Reclaiming Government

There are two power centers in our American culture, business and government. But before we can proceed with an analysis, let’s look at what we think of when we hear the term “government.” We imagine “government” as being out there somewhere; corrupt, ineffectual, and against our interests. But this is a manufactured image of externalized government which is presented as real by the other power center. We have largely accepted this definition and fall prey to the perception that we are its victim.

Unless we are on board with the attempt to reclaim the term ‘government’ as representing all of us, unless we are focused with putting “We the People” back in the position of power, none of the following will make any sense.

Maybe you think this analysis is shallow and that business has dominated and corrupted government so thoroughly as to make government pointless, at best enfeebled. Or that they are both the same thing. Well then business interests have certainly prevailed because they rely crucially on this transference of the impression of “corruption” to the political sphere. They also count on the impression that you are now powerless to counter their maneuvers.

This gives birth to the premise that “government is the problem”. Again, if you operate from this premise then business interests have won their fight. I hear a lot about how “government should get out of the way”. A very important principle in how society is structured is; There is no such thing as a vacuum. When you hear phrases like these remember that government never disappears. Even narrow interests of the existing power structure require an arbitrator. The goal of this ideology is not some libertarian or anarchist Eden. The goal is to diminish or even remove the power of the voting public.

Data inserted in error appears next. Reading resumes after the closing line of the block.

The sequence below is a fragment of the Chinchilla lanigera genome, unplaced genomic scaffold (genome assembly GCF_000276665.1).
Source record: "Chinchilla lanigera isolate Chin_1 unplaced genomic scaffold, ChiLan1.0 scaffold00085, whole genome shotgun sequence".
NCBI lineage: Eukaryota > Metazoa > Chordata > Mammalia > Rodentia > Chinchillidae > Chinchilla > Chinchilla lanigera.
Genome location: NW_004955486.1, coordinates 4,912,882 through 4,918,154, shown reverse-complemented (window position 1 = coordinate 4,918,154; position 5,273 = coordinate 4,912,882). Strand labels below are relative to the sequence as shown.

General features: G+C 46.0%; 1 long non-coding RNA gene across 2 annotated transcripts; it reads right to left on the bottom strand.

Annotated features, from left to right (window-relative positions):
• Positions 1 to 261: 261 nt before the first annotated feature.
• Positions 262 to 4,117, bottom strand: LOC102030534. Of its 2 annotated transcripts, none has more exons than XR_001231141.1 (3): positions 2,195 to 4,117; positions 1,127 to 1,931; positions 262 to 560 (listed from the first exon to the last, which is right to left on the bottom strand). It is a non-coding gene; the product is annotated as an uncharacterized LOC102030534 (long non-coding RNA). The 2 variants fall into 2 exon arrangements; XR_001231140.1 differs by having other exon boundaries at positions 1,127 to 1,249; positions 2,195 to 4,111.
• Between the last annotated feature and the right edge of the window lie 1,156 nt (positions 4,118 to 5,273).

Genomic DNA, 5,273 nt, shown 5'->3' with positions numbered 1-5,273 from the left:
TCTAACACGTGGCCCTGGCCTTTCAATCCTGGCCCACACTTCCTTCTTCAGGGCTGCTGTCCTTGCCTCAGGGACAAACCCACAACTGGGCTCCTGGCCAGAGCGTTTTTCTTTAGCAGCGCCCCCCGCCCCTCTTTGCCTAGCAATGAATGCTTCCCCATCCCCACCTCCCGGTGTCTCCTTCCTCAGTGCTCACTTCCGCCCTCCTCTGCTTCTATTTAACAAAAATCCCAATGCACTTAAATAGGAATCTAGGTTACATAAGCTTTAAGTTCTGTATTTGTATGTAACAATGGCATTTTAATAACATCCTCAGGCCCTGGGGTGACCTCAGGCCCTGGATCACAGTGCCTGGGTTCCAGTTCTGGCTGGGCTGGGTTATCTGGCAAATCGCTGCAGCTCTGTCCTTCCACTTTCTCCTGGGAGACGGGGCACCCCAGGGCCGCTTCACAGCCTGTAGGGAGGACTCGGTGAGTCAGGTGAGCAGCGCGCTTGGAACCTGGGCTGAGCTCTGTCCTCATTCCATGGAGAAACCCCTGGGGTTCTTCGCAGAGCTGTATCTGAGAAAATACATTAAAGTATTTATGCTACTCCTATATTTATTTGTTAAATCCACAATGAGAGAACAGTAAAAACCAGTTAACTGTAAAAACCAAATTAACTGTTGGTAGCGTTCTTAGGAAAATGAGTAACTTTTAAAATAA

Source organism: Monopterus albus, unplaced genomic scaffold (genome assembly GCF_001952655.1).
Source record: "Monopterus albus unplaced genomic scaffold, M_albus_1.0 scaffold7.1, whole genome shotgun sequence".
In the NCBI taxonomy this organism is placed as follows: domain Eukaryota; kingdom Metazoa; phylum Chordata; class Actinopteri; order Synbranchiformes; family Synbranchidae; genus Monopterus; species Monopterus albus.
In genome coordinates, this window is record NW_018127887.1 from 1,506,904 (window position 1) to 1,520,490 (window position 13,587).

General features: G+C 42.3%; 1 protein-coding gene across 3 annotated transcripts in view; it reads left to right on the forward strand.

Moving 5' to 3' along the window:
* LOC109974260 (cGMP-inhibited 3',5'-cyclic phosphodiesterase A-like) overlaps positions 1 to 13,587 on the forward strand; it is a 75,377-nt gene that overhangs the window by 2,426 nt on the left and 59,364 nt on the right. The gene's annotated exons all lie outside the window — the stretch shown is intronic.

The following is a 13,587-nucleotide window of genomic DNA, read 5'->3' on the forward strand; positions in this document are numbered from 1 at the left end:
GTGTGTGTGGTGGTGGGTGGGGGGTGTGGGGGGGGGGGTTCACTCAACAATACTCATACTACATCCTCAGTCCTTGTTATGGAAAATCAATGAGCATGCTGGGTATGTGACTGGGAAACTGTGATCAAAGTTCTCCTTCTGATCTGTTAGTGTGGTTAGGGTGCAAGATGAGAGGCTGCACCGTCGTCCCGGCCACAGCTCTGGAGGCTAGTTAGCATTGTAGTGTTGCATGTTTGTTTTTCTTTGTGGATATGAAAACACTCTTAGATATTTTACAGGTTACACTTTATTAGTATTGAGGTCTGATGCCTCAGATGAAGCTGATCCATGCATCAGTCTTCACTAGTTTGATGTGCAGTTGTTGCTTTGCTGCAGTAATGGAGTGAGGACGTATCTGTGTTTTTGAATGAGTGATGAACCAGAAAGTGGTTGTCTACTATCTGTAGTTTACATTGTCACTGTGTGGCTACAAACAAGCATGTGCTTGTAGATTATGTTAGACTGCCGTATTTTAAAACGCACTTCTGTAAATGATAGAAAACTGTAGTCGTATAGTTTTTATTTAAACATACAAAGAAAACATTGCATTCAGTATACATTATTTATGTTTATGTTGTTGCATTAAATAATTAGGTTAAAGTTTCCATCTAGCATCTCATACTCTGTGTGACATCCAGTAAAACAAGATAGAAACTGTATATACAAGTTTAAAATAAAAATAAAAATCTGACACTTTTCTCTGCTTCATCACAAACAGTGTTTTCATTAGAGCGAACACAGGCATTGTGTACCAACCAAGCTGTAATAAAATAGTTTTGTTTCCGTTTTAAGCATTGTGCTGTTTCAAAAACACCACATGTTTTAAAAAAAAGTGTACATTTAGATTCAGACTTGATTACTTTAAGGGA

If we move to deny government its legitimacy (i.e.: the legitimate power of the vote) then sensible regulatory efforts that can benefit us all will no longer occur. Policy decisions that maintain the benefits of the existing power structure become the purview of business related lobbyists. By making “government” the bogeyman the beneficiary is not “the people” but instead, business.
Today we have a seemingly clean split between right and left. But both sides share the deeply held impression that we are caught in a corrupt system. How does this play out to create these diametrically opposed systems of analysis and solutions? The transference of our impression of corruption to the political sphere is the key. The Tea Party right sees government and “those Washington bureaucrats” as the problem. The Occupy left follows the money to analyze the source of corruption in the system. The moneyed interests rely on their ability to use political front men as a smoke screen. If our frustrations with the current state of America can be focused on the overreach of government then we will never see the true power behind the screen. Big business loves the foibles of Washington. The more we are impressed that the Federal government is inept the more leeway Big Money has to operate unhindered.
But wait… we are the government. We can’t permit ourselves to forget that.
Let others know!